Faruk Akgul

Cool Tools: ZeroMQ, Gevent, Websockets, node.js, web.py and Java

August 12, 2011 | View Comments

In this post, I'll share my experiences with the cool technologies of the Internet by creating a simple real time application.

  • ZeroMQ: Message/Queue socket library (I'm a contributor) with async I/O used by Mongrel2. Unlike RabbitMQ, it doesn't need a broker.
  • Gevent: Co-routine based Python network library based on libevent which provides high level sync API.
  • WebSockets: One of the cool features of HTML5 which provides communication with browsers via a TCP.
  • node.js: Evented I/O based on V8.
  • web.py: A Python web framework which we'll use in this post via gevent's high performance WSGI server based on libevent-HTTP.
  • Java: An island of Indonesia.

So, we have all the cool tools together and we can begin our little project. The scenario is;

  • We have a Producer that does some calculations.
  • Producer sends the results of the calculations to Server.
  • Server sends those information to WebSocket server.
  • We serve those information via a simple web.py application powered by gevent.

For the sake of simplicity, we don't do any fancy calculations instead we'll just send some random values to connected users. Our ZeroMQ Producer and Server will be in Java whereas the rest of the will be in Python (and of course a little bit Javascript).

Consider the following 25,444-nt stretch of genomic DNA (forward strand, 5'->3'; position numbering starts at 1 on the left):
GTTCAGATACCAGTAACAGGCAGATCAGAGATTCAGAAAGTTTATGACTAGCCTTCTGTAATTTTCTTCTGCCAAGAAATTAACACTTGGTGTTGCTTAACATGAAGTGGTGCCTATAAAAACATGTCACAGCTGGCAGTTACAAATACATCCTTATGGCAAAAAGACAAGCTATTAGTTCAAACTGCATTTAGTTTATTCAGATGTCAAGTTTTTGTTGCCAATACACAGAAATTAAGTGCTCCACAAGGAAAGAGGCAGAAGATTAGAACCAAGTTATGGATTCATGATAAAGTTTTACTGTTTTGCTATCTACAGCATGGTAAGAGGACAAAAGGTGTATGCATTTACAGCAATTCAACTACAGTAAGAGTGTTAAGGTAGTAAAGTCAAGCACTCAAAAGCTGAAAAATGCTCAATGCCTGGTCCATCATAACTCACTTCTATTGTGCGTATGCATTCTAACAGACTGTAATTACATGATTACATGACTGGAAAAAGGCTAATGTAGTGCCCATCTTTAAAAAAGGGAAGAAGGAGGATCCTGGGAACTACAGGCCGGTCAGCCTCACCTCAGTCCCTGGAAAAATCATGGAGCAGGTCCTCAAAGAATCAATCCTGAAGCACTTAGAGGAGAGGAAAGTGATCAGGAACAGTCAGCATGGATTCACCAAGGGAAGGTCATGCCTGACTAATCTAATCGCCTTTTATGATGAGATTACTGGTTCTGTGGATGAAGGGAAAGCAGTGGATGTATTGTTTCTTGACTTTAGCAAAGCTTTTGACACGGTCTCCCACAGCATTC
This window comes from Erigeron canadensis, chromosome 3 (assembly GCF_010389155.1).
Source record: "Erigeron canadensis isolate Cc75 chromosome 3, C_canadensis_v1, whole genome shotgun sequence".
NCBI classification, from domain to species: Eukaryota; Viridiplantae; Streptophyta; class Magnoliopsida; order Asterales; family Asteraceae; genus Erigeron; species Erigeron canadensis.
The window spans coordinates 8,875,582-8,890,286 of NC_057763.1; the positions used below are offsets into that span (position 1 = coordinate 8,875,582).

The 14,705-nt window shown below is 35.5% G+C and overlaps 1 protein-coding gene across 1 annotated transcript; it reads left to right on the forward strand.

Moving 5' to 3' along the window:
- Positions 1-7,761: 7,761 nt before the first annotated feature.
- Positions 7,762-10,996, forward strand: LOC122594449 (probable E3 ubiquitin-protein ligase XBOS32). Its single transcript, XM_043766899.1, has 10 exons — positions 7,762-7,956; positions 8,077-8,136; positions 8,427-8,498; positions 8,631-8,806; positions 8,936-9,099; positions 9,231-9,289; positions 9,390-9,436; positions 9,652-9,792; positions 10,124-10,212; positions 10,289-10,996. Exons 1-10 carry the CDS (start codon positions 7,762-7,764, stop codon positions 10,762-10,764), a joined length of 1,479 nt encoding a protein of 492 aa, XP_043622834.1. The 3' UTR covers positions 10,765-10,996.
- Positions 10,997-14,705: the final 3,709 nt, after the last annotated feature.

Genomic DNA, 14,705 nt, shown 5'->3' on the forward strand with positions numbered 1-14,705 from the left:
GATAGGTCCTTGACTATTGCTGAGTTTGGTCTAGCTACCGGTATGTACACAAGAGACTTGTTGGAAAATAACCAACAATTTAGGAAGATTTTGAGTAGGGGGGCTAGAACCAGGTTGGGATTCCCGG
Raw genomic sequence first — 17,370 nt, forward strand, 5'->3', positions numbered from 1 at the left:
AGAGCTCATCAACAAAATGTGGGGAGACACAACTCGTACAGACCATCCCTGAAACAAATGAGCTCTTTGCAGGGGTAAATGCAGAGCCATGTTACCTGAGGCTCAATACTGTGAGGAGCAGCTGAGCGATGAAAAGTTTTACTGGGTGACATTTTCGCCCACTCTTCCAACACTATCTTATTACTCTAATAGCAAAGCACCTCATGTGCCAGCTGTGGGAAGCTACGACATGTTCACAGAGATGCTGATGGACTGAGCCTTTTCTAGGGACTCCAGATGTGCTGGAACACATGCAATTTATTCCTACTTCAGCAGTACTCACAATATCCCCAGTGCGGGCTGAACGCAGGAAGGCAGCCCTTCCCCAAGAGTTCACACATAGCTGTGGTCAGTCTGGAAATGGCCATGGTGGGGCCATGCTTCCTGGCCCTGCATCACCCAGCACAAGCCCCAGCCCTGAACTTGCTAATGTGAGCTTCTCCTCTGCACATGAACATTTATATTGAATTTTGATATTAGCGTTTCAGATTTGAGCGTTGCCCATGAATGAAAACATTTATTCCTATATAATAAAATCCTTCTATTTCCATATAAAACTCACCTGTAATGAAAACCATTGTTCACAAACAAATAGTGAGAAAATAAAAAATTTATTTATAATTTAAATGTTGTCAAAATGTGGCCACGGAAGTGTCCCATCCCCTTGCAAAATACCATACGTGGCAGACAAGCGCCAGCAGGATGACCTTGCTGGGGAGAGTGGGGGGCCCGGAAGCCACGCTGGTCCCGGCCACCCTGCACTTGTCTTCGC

Producer

Here's our simple ZeroMQ'd producer.

   import org.zeromq.ZMQ;
    import java.util.ArrayList;
    import java.util.Random;

    public class Producer {
        private static ArrayList<String> list = new ArrayList<String>();
        static {
            list.add("Milla Jovovich");
            list.add("David Duchovyn");
            list.add("Naomi Watts");
            list.add("Keanu Reeves");
        }

        static String choice() {
            int random = new Random().nextInt(list.size());
            return list.get(random);
        }

        public static void main(String[] args) throws InterruptedException {

            ZMQ.Context context = ZMQ.context(1);
            ZMQ.Socket pub = context.socket(ZMQ.REQ);
            pub.connect("tcp://localhost:6060");
            while (true) {
                String msg = choice();
                pub.send(msg.getBytes(), 0);
                String reply = new String(pub.recv(0));
                System.out.println("reply: " + reply);
                Thread.sleep(1000);
            }
        }
    }

What we do here is, we send random data from the list and send it server.

Server

The ZeroMQ'd server takes the data from Producer and sends it WebSocket. We also send back the data to Producer (no need to. I can't remember why I did it in the first place but let's hope I had a good reason).

   import org.zeromq.ZMQ;

    public class Server {

        public static void main(String[] args) throws InterruptedException {
            ZMQ.Context context = ZMQ.context(1);
            ZMQ.Socket sub = context.socket(ZMQ.REP);
            ZMQ.Socket pub = context.socket(ZMQ.PUB);